The praying mantis is an insect that has remained the subject of curiosity for ages because of its strange posture and predatory behaviour.
There are about 1,800 species of praying mantids around the world.
The praying mantis is found in many differing habitats. They are generally located in the warmer regions, particularly tropical and subtropical latitudes. Most species live in the tropical rainforest, although others can be found in deserts, grasslands and meadowlands.
Although different species of praying mantis have varied life spans, they generally only live up to one year. Of this year, only six months are spent as an adult.
Praying mantis are from 2.5 to 15 centimeters (1 to 6 inches) long, depending on the species.
They have six legs, two antennae and triangular heads with bulging eyes supported on flexible necks.
The most eye-catching feature of the praying mantis are its front legs that make the insect look like it is
praying. The insect uses its grasping front legs to capture and hold its prey.
Most adult praying mantises have wings (some species do not). Females usually cannot fly with their wings, but males can.
Praying mantises have many different looks, including some that feature elaborate camouflage for protection.
Some have amazing body shapes that make them look like leaves, branches or flowers.
Green is the most common color for a praying mantis. However, it can come in a range of brownish tones and colors in order to camouflage itself in its environment.
Flower mantises are those species of praying mantis that mimic flowers. Their coloration is an example of aggressive mimicry, a form of camouflage in which a predator’s colors and patterns lure prey. For example, orchid mantis (Hymenopus coronatus) is characterized by brilliant coloring and a structure finely adapted for camouflage, mimicking parts of the orchid flower.
Praying mantises have as many senses as we do; sight, smell, taste, feeling and hearing. However, they mostly depend on sight. Their sense of sight is amazing compared to the abilities of other insects.
A praying mantis has 5 eyes! A mantis has to big compound eyes, the ones you will easily notice. But they also have three smaller eyes located on the middle of their head. Those eyes are used for detecting light while the big eyes are for seeing movement and having depth vision. Many other insect species have the same five-eye configuration.
They are one of the only kind of insect that has stereo-vision; it can look with two eyes at the same spot making it possible to judge distances very accurately.
Their sense of hearing is weak, but very special in the insect world. Almost all insects cannot hear as we do, they can only sense vibrations. But praying mantises actually have one ear, in the middle of their abdomen, that can sense the high-pitched tones of a bat!
They can turn their heads 180 degrees—an entire half circle. All other insects cannot turn their heads, their neck is too rigid to allow it.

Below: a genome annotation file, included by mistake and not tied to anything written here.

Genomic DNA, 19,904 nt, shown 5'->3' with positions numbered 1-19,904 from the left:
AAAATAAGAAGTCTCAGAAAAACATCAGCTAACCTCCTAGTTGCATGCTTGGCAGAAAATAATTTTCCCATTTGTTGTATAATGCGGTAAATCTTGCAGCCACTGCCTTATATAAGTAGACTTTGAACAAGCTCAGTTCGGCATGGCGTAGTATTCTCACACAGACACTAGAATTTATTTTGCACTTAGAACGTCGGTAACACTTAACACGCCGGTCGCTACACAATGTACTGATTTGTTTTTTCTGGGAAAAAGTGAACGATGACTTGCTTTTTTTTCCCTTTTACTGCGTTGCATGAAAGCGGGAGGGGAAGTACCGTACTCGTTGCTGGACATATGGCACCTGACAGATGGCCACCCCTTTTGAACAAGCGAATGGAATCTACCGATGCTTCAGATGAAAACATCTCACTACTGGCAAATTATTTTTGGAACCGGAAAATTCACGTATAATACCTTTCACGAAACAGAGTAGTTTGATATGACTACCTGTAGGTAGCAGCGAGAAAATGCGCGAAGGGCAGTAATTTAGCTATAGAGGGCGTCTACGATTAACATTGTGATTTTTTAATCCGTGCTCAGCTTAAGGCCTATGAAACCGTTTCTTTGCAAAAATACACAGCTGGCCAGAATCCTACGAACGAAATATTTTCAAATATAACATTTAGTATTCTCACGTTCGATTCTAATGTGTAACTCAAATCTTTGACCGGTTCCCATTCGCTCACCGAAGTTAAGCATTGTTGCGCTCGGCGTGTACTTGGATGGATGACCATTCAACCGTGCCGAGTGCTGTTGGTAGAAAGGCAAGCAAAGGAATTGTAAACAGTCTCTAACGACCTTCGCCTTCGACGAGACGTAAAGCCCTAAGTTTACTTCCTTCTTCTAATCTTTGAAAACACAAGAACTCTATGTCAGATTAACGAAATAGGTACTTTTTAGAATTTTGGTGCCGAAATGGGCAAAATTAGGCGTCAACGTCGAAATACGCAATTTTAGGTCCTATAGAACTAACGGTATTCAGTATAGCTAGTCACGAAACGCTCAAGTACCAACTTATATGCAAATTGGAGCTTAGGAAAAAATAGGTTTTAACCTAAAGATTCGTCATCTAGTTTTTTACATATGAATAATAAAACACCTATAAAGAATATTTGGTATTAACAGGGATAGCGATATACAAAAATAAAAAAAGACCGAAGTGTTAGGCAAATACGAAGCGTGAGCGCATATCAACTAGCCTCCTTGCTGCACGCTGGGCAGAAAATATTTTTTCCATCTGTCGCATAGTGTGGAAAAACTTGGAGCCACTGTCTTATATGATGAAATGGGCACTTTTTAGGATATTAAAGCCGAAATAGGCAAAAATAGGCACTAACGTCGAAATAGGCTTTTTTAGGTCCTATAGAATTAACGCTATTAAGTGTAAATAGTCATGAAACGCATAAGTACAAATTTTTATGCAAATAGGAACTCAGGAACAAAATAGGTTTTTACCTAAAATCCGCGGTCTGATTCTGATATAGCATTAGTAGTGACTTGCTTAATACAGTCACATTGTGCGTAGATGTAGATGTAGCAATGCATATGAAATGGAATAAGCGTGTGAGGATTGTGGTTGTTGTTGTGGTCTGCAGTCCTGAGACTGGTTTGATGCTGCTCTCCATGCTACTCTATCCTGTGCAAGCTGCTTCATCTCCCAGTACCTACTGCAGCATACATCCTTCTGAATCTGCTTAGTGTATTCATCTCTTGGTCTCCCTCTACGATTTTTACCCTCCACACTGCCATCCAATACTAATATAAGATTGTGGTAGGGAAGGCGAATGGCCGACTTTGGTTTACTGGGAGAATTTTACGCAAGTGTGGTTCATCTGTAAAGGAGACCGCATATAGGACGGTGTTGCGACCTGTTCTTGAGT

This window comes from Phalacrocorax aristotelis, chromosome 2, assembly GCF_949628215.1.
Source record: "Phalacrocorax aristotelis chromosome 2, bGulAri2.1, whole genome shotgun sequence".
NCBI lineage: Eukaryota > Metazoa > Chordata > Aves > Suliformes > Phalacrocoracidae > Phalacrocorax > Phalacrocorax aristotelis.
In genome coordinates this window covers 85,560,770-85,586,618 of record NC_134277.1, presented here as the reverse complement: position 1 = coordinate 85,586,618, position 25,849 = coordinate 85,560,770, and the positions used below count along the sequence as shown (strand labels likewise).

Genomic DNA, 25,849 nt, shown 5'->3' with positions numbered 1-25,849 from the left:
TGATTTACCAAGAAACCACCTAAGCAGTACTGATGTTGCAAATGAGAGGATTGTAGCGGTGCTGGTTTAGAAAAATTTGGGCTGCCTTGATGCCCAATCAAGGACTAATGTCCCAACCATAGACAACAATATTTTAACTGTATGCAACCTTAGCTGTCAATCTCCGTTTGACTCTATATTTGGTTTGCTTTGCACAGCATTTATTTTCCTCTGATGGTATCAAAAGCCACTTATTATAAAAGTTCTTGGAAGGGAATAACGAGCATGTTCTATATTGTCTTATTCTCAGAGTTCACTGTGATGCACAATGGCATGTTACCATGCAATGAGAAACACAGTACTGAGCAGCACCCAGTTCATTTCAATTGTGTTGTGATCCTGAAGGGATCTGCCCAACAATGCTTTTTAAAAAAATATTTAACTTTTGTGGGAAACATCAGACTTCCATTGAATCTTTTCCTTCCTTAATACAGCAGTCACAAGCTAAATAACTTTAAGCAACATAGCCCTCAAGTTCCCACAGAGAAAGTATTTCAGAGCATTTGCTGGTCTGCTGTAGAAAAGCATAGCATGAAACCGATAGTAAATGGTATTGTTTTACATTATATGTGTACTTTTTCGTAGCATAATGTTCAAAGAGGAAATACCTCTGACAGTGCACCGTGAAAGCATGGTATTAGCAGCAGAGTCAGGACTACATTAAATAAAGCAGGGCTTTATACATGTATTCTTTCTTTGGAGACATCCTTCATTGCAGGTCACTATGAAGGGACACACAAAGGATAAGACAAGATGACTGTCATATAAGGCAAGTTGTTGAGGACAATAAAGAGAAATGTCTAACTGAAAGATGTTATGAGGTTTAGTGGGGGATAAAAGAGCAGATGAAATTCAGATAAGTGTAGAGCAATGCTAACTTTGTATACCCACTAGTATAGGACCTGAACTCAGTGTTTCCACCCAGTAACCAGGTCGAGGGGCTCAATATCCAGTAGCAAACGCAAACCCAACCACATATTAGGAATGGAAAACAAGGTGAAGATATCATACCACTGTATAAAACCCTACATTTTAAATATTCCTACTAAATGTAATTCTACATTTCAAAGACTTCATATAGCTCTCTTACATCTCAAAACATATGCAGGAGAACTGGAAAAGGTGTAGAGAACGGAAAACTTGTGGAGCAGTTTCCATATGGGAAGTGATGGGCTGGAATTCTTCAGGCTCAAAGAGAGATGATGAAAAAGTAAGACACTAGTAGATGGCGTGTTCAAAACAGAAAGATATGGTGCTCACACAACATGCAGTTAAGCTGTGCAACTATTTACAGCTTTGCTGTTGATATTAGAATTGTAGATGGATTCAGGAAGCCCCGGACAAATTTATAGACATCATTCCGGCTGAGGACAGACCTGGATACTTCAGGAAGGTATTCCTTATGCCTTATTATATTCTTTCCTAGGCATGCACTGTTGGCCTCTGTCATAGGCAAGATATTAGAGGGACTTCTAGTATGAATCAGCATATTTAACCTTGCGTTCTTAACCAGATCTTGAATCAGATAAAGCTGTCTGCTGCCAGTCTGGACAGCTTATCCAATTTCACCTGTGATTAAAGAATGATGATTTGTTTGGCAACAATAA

As their hunting relies heavily on vision, mantises are primarily diurnal. Many species, however, fly at
night, and then may be attracted to artificial lights.
The praying mantis is a predator with a carnivorous diet. They tend to ambush and attack other insects that they can grab with their front legs. Once they hook their legs in, it is nearly impossible for prey to escape. Certain species may also prey on spiders, small birds, lizards, mice and other small animals.
The praying mantis will also eat others of their own kind. The most famous example of this is the notorious mating behavior of the adult female, who sometimes eats her mate just after—or even during—mating. Yet this behavior seems not to deter males from reproduction.
The mating season in temperate climates typically takes place in autumn, while in tropical areas, mating can occur at any time of the year. Following sexual mating, females lays between 10 and 400 eggs, depending on the species. Eggs are typically deposited in a froth mass-produced by glands in the abdomen. This froth hardens, creating a protective capsule, which together with the egg mass is called an ootheca.
The praying mantis mantises go through three life stages: egg, nymph, and adult. For smaller species, the eggs may hatch in 3–4 weeks as opposed to 4–6 weeks for larger species. The nymphs may be colored differently from the adult, and the early stages are often mimics of ants. A mantis nymph grows bigger as it molts its exoskeleton. Molting can happen five to 10 times before the adult stage is reached, depending on the species. After the final molt, most species have wings, though some species remain wingless, particularly in the female sex.
The primary predators of the praying mantis are frogs, bats, monkeys, larger birds, spiders and snakes.
The word mantis comes from the Greek mantikos, for soothsayer or prophet.
Mantises were considered to have supernatural powers by early civilizations, including Ancient Greece, Ancient Egypt, and Assyria.
The praying mantis was considered a god in southern African Khoi and San tradition for its praying posture; the word for the mantis in Afrikaans is Hottentotsgot (“god of the Khoi”).
Two martial arts separately developed in China have movements and fighting strategies based on those of the praying mantis.
Many gardeners and farmers welcome praying mantises, because the insects they eat are often pests that hurt crops.
The closest relatives of mantises are the termites and cockroaches.
Praying mantises are among the insects most commonly kept as pets.
The Independent described the “giant Asian praying mantis” as “part stick insect with a touch of Buddhist monk“, and stated that they needed a vivarium around 30 cm (12 in) on each side.